This application describes an improved way in which data signals from diversity branches may be combined. By filtering the extracted reference values, the effects of any erroneous reference values is reduced significantly. Additionally, combination of data signals is performed in a number of different ways depending on the estimated reliability of each carrier. In this way, erroneous or disturbed carriers do not unduly affect an unaffected carrier. Such a system is particularly advantageous to mobile receivers where degradations caused by Doppler effects are common. The diversity receiver described in this application provides improved performance compared to diversity receivers of the prior art.
The invention will now be described, by way of example only, with reference to the accompanying diagrams, in which:
An OFDM signal 102, comprising pilot and data values is received by a fast Fourier transform (FFT) module 104, which de-maps the received pilot and data values to produce extracted pilot (or reference) and data values. A channel estimator 108 provides information regarding the amplitude and phase of the channel transfer function at each carrier location. The channel estimator may either provide this information solely for the location of the reference carriers, or may interpolate the results to provide the information for every carrier position.
A soft bit generator 106 generates soft bit data values from the extracted symbol data. Typically, a four-bit soft data value is generated for each extracted data value. The channel estimation provided by channel estimator 108 is fed to the soft bit generator 106 to correct for any channel distortion. This enables the soft bit generator 106 to provide more accurate soft data values.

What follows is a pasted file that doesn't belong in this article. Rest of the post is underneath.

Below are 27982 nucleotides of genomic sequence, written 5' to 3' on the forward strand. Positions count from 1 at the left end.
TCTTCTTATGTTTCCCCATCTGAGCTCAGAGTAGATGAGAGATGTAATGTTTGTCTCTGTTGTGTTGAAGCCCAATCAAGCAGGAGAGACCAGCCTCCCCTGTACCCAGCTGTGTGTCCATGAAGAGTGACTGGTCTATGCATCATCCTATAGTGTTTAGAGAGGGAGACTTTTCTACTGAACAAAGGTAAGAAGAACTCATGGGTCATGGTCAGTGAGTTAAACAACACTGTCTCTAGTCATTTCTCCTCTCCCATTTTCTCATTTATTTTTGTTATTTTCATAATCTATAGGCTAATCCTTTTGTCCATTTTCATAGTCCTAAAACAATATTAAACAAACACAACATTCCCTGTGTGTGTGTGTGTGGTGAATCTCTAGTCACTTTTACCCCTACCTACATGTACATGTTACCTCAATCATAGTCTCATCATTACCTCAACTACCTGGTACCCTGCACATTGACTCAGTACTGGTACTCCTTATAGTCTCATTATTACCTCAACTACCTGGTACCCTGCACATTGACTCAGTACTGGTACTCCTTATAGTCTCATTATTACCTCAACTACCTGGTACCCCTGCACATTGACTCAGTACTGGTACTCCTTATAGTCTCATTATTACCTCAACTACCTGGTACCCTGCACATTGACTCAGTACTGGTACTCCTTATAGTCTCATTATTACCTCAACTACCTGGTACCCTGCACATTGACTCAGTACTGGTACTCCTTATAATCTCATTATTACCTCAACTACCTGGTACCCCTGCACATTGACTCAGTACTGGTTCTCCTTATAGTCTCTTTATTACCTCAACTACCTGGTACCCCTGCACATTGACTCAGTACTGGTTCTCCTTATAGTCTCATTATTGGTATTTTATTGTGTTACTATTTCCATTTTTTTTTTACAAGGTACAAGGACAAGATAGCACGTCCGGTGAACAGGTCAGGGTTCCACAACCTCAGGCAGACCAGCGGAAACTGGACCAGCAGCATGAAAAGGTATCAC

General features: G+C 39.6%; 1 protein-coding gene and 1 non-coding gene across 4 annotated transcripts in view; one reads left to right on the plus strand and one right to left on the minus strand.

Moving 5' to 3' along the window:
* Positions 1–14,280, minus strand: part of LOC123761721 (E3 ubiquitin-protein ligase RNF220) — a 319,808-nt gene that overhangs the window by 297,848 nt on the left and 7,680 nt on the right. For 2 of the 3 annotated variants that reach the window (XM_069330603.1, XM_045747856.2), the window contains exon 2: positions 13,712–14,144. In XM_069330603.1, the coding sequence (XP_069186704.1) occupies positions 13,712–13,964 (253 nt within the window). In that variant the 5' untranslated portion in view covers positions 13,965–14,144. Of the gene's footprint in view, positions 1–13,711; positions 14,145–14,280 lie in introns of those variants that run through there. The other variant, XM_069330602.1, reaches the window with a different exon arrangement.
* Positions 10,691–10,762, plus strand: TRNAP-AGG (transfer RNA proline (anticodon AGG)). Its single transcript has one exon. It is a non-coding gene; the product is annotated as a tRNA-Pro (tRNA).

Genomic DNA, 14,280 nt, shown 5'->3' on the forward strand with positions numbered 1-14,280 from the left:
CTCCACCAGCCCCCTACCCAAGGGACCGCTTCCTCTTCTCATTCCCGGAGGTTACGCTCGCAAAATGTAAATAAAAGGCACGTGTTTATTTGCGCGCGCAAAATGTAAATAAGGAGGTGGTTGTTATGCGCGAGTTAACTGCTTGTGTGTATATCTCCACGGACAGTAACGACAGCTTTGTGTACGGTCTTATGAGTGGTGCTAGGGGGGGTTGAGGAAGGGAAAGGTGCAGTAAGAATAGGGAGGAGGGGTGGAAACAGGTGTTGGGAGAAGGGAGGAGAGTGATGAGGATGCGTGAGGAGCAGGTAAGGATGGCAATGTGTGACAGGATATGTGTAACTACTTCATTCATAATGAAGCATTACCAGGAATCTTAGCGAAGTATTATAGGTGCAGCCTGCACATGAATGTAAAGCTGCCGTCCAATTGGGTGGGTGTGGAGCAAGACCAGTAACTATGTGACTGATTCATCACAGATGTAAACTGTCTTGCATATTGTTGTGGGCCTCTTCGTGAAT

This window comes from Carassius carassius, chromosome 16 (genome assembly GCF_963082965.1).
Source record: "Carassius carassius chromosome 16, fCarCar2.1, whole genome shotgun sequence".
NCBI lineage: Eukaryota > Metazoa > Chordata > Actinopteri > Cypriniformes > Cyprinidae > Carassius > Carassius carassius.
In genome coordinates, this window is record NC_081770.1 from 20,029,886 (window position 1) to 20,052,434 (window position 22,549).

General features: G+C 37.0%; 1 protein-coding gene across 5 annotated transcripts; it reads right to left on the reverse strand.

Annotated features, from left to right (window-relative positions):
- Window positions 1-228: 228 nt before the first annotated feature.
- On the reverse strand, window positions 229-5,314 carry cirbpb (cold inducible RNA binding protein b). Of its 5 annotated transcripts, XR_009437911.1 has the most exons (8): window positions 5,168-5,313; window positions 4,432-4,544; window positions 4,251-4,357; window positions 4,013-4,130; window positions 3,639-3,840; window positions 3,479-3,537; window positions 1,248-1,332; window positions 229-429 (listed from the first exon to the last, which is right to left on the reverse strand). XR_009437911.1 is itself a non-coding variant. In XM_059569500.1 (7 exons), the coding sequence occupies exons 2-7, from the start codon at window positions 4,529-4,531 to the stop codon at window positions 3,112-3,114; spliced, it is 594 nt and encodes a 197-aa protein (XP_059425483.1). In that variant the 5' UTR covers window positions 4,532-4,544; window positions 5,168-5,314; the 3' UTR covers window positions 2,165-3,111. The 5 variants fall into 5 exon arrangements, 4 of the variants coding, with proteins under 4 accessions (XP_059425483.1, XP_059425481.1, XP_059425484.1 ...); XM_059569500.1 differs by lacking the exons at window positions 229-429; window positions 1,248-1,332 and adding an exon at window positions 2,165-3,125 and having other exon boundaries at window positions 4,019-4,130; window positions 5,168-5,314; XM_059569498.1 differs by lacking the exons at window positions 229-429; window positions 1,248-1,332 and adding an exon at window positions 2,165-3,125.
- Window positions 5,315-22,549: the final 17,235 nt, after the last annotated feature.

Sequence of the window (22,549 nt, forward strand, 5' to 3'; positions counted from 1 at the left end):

The channel corrected soft data values are input, together with the soft data values generated by the diversity branch 120, to a summing or maximal ratio combining (MRC) module 110. The MRC module combines each of the soft data values from each of the diversity branches 118 and 120, in order to provide improved accuracy.
The combined data values are then de-interleaved by a de-interleaver 112 before being demodulated in a Viterbi decoder 114 to produce an output signal 116.
The channel estimator corrects the received reference values for any channel distortion and produces, by a process of interpolation, a reference value corresponding to each data value. Each interpolated reference value gives an indication of the channel characteristics of the corresponding data value.
The channel corrected reference values are output from the channel estimator 208 and are filtered by a filter 222. The filtered reference values are fed to a router 224 which decides whether to route one or both of the carrier values through to a combiner 210. The filter 222 and the router 224 are described in further detail below.
The combiner 210 combines the soft data values from both diversity branches 218 and 220 according to the carrier values received from the router 224.
The combined data values are then de-interleaved by a de-interleaver 212 before being demodulated in a Viterbi decoder 214 to produce an output signal 216. In an alternative embodiment, the soft bit generator 206 may be positioned after the combiner 210.
The filter 222 reduces the effects of occasional errors in channel estimates caused by distorted or corrupt pilot values by ‘averaging’ the value of each reference value over a number of reference values. Such occasional errors occur in many situations, especially with channel transfer functions having frequent up and down variations, for example channels subject to relatively long multipath delay differences. The filter effectively operates as a ‘sliding window’ over the reference values, smoothing out any occasional erroneous reference values.
In the filter 222, a credibility level cck is calculated for each carrier k having an amplitude ck. Preferably, the credibility level is calculated as follows: